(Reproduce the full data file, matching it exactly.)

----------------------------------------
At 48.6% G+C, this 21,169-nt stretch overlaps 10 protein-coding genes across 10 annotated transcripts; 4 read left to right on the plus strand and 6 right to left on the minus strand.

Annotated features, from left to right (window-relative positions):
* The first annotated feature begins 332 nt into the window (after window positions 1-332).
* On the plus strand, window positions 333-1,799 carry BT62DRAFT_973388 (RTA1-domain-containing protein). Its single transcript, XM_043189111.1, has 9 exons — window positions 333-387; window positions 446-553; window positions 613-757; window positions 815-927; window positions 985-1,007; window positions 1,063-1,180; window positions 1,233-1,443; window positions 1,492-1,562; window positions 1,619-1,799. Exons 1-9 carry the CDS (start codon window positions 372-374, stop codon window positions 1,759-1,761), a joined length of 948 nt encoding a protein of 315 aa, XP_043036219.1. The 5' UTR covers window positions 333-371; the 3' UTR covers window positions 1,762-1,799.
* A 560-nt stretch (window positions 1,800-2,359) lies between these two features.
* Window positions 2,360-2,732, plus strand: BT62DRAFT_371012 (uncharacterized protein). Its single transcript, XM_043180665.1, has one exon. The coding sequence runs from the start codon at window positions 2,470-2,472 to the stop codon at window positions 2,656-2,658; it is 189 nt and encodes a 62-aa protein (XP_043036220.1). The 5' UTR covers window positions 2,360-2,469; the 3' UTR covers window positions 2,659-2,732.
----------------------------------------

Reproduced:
At 48.6% G+C, this 21,169-nt stretch overlaps 10 protein-coding genes across 10 annotated transcripts; 4 read left to right on the plus strand and 6 right to left on the minus strand.

Annotated features, from left to right (window-relative positions):
* The first annotated feature begins 332 nt into the window (after window positions 1-332).
* On the plus strand, window positions 333-1,799 carry BT62DRAFT_973388 (RTA1-domain-containing protein). Its single transcript, XM_043189111.1, has 9 exons — window positions 333-387; window positions 446-553; window positions 613-757; window positions 815-927; window positions 985-1,007; window positions 1,063-1,180; window positions 1,233-1,443; window positions 1,492-1,562; window positions 1,619-1,799. Exons 1-9 carry the CDS (start codon window positions 372-374, stop codon window positions 1,759-1,761), a joined length of 948 nt encoding a protein of 315 aa, XP_043036219.1. The 5' UTR covers window positions 333-371; the 3' UTR covers window positions 1,762-1,799.
* A 560-nt stretch (window positions 1,800-2,359) lies between these two features.
* Window positions 2,360-2,732, plus strand: BT62DRAFT_371012 (uncharacterized protein). Its single transcript, XM_043180665.1, has one exon. The coding sequence runs from the start codon at window positions 2,470-2,472 to the stop codon at window positions 2,656-2,658; it is 189 nt and encodes a 62-aa protein (XP_043036220.1). The 5' UTR covers window positions 2,360-2,469; the 3' UTR covers window positions 2,659-2,732.